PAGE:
That last thought of Cheeks, so well dramatized in the movie: G-d's Not Dead [click to read], appears to drive far too much of the narrative at the academy. That would explain the steady stream of socialist solutions coming out of that world and their antipathy for localized initiative outside of government oversight, as in the case of healthcare reform. It may be seen as well in the state's resistance to Faith-based solutions and the desire of the state to create 'compelling public interest' legislation to force businesses run by people of Faith (Hobby Lobby, Conestoga Wood Products) to provide coverage of abortion causing drugs or prohibiting them from refusing service to those who would force them, in providing such service, to violate their conscience (Elane Photography, Sweet Cakes by Melissa). Such is in keeping with the molding of the "antiseptic android," the "New Man." It can be no less than that.

Remembering September 11, 2001

Where Were You (When The World Stopped Turning)
Alan Jackson

Where were you when the world stopped turning on that September day?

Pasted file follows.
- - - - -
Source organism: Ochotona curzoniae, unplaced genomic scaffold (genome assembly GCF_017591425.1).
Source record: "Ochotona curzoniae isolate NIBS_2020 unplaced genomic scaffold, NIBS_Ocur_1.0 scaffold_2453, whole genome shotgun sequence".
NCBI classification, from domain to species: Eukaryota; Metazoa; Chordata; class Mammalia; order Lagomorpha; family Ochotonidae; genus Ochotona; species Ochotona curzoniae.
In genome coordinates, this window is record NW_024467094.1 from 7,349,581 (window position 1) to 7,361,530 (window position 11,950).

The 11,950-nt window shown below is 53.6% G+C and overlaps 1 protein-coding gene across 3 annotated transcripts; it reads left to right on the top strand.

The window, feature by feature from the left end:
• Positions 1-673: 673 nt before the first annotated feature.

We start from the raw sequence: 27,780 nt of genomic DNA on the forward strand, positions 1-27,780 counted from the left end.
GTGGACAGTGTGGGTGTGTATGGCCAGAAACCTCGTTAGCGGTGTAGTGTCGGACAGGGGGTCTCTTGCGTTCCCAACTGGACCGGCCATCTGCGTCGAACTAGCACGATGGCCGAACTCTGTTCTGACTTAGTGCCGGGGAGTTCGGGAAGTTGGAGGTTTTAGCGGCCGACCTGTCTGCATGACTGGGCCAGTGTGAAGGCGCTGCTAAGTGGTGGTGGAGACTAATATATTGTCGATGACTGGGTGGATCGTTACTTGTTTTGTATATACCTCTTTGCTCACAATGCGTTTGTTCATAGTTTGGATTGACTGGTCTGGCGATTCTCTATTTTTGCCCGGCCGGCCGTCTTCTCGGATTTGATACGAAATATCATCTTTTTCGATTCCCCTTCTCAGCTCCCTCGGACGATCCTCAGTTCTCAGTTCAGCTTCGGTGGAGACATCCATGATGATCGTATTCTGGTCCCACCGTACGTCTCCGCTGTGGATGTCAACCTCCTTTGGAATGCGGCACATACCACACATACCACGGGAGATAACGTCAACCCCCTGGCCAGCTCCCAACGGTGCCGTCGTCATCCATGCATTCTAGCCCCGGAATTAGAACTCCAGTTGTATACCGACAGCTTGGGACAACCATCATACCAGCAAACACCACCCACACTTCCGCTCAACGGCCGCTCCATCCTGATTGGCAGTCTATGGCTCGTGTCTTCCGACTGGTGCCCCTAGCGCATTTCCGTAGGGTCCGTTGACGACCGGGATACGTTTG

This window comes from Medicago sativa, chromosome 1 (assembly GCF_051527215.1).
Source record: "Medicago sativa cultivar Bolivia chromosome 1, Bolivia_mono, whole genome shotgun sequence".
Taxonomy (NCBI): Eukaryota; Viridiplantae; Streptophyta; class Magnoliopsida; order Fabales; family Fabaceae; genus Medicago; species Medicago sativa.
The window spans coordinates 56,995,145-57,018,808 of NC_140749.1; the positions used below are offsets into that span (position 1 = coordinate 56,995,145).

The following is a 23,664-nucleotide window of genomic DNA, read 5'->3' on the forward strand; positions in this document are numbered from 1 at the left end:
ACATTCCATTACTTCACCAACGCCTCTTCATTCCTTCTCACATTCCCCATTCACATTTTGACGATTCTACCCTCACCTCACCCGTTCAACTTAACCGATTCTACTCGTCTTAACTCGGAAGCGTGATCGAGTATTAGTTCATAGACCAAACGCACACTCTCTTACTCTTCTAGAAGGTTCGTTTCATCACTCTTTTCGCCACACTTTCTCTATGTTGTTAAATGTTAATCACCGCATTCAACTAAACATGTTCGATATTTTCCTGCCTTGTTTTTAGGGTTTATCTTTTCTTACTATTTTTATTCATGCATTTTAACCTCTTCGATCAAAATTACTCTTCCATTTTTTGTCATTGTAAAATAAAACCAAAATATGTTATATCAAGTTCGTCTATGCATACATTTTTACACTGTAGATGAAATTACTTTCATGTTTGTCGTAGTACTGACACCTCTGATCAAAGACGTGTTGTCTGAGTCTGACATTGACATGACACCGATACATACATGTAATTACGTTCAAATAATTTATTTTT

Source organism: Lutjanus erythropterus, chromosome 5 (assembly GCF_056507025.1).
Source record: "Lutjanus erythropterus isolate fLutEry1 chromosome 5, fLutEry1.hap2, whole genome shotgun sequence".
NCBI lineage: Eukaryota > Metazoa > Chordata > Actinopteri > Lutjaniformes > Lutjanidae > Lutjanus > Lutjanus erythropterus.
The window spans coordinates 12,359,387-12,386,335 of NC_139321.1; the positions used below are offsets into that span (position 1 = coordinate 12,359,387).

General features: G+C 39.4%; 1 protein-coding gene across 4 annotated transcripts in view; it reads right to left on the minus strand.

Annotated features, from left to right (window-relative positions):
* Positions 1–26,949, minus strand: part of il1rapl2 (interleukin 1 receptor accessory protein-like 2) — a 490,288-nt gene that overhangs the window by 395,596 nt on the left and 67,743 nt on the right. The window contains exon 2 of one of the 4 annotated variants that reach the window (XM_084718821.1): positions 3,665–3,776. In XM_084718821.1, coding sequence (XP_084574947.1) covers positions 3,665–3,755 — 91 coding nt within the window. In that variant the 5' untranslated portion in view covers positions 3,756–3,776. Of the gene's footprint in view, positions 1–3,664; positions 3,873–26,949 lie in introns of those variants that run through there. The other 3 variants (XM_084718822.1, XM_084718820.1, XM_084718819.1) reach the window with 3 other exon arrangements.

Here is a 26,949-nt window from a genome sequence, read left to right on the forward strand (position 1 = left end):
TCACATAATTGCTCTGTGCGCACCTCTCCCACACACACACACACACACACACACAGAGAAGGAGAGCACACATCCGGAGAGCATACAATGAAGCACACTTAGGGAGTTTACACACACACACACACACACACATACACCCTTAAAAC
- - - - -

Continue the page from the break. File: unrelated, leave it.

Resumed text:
Were you in the yard with your wife and children
Or working on some stage in L.A.?
Did you stand there in shock at the sight of that black smoke
Risin' against that blue sky?
Did you shout out in anger, in fear for your neighbor
Or did you just sit down and cry?

Did you weep for the children who lost their dear loved ones
And pray for the ones who don't know?
Did you rejoice for the people who walked from the rubble
And sob for the ones left below?
Did you burst out in pride for the red, white and blue
And the heroes who died just doin' what they do?
Did you look up to heaven for some kind of answer
And look at yourself and what really matters?